Remember my posts on Suturing 101 ? If you are a new nurse practitioner or NP student, I hope you’ve gotten a chance to practice. Today, I’ve got another technique to add to your wound closure arsenal- stapling.
There is nothing better than a staple-worthy laceration. Stapling is quick, easy and much simpler to learn than suturing. Experts say stapling is three to four times faster than wound closure with sutures and is also associated with a lower rate of infection. Let’s take a quick look at the in’s and out’s of this invaluable technique.
Which Wounds Can be Stapled
When a patient with a laceration presents to your clinic, you must determine the appropriate method of closure- skin adhesive, sutures or staples. Once you become familiar with stapling it can be tempting to staple, well everything. Although stapling is quick and easy, choose your closure method carefully. Stapling is best for wounds on the scalp, abdomen, back or extremities. Wounds on the hands, feet, face and neck should not be stapled.
What You Will Need
In keeping with the simple nature of skin stapling, all you need to staple a wound is…drumroll…a stapler. Skin staplers come pre-loaded and hold anywhere from 5 to 25 staples. You may also want forceps to help hold the wound edges together as you place staples. And, don’t forget your wound cleaning supplies.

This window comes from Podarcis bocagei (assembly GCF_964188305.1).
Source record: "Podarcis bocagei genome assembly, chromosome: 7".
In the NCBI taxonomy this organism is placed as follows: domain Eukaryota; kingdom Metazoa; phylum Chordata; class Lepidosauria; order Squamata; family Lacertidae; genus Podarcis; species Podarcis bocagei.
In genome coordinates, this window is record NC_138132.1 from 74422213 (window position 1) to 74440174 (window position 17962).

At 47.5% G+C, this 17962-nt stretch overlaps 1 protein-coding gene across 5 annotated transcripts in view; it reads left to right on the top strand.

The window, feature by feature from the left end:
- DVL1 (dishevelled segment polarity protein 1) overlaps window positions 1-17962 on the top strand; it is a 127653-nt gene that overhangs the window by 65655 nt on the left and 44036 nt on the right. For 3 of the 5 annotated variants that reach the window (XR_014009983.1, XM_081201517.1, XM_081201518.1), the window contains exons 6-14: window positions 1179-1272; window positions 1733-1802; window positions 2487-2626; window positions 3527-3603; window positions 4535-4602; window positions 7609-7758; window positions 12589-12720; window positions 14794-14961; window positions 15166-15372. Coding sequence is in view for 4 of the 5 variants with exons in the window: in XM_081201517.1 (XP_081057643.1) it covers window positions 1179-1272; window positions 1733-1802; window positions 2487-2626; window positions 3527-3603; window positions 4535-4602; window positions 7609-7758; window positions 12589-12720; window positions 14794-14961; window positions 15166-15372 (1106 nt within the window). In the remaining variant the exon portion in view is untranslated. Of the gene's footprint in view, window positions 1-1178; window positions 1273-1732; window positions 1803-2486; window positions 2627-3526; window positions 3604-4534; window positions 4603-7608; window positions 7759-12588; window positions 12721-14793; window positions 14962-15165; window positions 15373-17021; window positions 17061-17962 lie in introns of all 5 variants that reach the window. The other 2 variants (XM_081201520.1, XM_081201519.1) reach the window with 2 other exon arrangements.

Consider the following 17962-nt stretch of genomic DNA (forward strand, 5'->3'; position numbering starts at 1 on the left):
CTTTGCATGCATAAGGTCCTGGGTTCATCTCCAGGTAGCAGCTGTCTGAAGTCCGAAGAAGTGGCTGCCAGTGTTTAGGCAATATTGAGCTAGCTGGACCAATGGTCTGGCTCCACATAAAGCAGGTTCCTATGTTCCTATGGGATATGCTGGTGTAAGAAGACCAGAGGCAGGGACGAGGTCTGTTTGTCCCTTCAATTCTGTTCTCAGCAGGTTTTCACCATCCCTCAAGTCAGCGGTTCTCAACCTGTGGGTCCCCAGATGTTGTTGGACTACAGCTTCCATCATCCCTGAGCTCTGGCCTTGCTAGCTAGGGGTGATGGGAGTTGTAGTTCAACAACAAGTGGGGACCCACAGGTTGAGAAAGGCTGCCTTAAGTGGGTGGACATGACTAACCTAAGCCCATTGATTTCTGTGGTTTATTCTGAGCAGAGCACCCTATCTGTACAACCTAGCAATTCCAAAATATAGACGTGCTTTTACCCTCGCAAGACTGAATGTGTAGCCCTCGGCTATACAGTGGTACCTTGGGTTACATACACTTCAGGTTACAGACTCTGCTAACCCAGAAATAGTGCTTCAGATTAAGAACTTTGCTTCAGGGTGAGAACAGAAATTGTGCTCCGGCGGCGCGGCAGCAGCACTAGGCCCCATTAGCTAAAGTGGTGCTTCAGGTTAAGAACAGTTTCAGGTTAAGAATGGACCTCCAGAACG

A Little Wound Prep
Once you have determined a laceration is appropriate for staple closure, clean the \wound thoroughly. Check the wound carefully for foreign bodies and other evidence of complication. Numb the area with anesthetic such as lidocaine. If the wound is small, you may elect not to numb the area as placing one or two staples may be less painful than anesthetic administration. A topical anesthetic such as EMLA cream may also be considered.
Let’s Get Stapling
Approximate the edges of the wound together with either your non-dominant hand or forceps. Line up the center of the laceration with the center of the head of the stapler. Press down firmly on the laceration. The depth of staple placement depends on how hard you press the stapling device against the skin. Squeeze the handle or activator on the stapler and a staple will be inserted into the skin. It’s that easy. Continue placing staples, about 3 to 5 mm apart until the wound is completely closed.
Staples are typically removed in about 7 days on the scalp and 10 days on the back, abdomen and extremities. To remove skin staples, use a skin staple removal tool. Place the two-pronged edge of the tool under the staple against the skin. Squeeze the handles of the tool until fully closed lifting the staple from the skin. This process is pictured to the right.